By Jackson Russell
A Kilmore resident has returned from the road trip of a lifetime, taking his 1955 FJ Holden around Australia as part of the Repco Reliability Retrial 2019.
Mark Abela spent 28 days driving through bush, beaches and desert alongside co-driver Chris Orr in the same car that had travelled in the first Repco Reliability Trial in 1979.
This year’s event celebrated the 40th anniversary of the 1979 Repco Reliability Trial, and was won by Peter Brock’s Holden Commodore VB with two more Commodores close behind in second and third.
Mr Abela’s FJ finished 85th in 1979 but was even more impressive in 2019, finishing second overall.
Mr Abela said he found the car in a shed in Kilmore 19 years ago and had to have it.
“When the bloke opened the shed, I just about fell over with shock when I saw that car sitting there basically exactly how it finished the race,” he said.
“It’s still got the original stickers on it and it’s still got the motor they used. It’s exactly the same.”
“As a kid I knew about the rally because I was a Holden nut and I remember looking nightly at the papers and watching the TV looking for where the Commodores were and where Brocky was.
“When I saw the car, I knew what it was and where it was from and I just had to have it.
“When I found it, it was just meant to be that I was going to do the rally again in that car and take it around for a second time.”
The four-week event started in Melbourne on August 5, 40 years to the day the 1979 trial started, and travelled west to Perth, then to Darwin, inland to Mt Isa, across the top to Cairns, south to Townsville, inland all the way to Bathurst, then to Lakes Entrance and back to Melbourne.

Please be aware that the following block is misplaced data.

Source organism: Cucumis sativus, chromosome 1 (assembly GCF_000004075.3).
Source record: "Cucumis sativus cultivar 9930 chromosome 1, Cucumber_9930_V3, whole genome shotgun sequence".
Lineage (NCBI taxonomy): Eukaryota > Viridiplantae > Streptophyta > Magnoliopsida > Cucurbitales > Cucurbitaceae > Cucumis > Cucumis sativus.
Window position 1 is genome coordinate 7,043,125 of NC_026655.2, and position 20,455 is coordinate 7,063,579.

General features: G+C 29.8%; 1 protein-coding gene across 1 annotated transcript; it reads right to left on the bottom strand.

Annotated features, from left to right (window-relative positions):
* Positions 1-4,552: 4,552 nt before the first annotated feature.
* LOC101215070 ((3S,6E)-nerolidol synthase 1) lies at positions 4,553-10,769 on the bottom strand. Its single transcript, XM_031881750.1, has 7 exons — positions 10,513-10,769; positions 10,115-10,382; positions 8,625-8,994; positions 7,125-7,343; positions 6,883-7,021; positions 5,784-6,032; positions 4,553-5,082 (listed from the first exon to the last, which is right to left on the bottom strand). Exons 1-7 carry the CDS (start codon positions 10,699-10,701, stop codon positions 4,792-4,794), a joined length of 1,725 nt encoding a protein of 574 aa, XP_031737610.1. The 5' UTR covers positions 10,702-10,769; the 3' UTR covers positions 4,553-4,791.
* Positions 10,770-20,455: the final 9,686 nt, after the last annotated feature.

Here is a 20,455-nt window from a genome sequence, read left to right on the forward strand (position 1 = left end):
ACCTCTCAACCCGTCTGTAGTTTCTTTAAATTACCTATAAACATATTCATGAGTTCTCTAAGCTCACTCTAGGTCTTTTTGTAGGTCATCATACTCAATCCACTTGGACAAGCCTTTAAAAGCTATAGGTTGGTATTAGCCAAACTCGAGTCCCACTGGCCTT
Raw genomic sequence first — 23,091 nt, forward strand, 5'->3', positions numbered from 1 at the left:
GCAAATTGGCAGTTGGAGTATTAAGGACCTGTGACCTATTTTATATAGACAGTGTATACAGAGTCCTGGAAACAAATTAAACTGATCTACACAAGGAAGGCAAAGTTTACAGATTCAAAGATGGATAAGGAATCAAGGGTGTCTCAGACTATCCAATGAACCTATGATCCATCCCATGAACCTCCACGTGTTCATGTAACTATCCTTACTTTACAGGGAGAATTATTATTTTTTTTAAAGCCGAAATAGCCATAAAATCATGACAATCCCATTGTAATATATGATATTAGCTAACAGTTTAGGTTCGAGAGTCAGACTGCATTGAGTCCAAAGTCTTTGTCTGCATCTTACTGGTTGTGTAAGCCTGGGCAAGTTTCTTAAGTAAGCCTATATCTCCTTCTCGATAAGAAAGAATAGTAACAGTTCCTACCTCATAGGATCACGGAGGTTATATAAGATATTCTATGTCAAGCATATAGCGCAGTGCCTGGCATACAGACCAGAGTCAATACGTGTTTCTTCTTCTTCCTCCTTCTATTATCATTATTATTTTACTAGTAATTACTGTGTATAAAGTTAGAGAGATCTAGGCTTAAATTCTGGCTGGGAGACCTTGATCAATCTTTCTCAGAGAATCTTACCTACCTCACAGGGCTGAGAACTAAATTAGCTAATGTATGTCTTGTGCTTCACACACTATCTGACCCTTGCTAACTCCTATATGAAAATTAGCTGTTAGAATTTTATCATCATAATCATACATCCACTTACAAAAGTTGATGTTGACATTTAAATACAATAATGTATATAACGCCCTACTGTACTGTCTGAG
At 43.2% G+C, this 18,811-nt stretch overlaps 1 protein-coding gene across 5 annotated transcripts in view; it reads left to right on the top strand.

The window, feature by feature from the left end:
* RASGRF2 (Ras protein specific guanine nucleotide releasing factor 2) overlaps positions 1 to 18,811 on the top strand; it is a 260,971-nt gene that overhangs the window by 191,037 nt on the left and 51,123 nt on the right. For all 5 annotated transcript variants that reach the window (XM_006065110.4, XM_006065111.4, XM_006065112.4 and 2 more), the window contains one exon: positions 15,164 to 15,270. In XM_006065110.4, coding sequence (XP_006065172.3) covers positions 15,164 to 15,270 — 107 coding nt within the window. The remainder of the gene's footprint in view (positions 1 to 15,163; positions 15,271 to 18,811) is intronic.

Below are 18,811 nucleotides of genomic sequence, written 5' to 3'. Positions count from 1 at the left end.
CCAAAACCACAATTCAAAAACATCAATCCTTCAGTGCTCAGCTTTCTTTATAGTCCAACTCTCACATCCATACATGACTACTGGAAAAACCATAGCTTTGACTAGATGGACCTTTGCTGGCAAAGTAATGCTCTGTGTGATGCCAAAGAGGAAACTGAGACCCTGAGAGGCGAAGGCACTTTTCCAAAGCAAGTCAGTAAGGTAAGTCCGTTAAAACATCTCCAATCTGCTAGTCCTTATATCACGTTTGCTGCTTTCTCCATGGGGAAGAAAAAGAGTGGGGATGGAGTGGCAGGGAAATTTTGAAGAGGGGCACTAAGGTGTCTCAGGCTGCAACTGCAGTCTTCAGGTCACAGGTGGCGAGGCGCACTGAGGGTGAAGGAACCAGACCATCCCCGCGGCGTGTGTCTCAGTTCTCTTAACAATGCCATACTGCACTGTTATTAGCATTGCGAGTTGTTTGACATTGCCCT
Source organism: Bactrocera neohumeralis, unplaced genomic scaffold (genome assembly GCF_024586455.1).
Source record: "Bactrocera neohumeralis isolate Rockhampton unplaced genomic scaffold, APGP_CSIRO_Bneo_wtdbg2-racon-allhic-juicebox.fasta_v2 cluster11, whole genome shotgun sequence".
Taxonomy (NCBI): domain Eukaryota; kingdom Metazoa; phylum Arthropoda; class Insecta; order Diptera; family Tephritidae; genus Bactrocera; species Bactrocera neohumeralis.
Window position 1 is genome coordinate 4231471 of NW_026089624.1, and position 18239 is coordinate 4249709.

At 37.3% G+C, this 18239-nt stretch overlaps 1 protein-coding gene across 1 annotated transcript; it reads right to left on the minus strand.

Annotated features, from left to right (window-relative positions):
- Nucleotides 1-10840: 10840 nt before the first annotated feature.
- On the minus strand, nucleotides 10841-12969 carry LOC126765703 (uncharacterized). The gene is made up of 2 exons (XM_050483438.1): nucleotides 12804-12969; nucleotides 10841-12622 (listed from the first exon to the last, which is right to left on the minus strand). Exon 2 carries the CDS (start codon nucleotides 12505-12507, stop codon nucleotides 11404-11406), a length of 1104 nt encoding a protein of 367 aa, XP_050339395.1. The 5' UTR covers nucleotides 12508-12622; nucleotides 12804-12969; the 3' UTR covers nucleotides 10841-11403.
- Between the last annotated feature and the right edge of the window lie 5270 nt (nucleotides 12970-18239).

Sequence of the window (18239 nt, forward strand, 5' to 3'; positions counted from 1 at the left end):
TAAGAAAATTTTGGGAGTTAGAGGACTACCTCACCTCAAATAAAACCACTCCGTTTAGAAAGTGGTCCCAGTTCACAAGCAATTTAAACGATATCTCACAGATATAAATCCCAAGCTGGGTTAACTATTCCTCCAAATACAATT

Mr Abela said the trial was a once-in-a-lifetime experience.
“It was exhausting but exciting and we got just a glimpse of the country every day,” he said.
Despite the classic Holden being more than 60 years old, it made it through the 19,000km journey and finished second overall in the event, which included many days of more than 1000km along with some timed dirt sections thrown in for good measure.
“The car was amazing. There were a lot of lucky stories with the car. We probably had about five or six minor issues but they were all right time, right place,” Mr Abela said.
“I just wanted to finish the race but the further it went on, the more we knew we were pretty competitive and how unbelievable that old car was.”
Mr Abela said Mr Orr was the perfect companion for the journey.
“As far as having a co-driver and co-navigator with me, I couldn’t have picked anyone better,” he said.
“We were going through Queensland and we lost an axle at 70km/h, the wheel and axle came out, we had no brakes, no gears and we just had to drag to a stop.
“Even then, we were lucky enough to roll into a bus stop and we had probably 20 cars pass us.
“With Chris’ knowledge, we fixed it up and away we went. Twenty minutes later we passed all those cars while they stopped for lunch.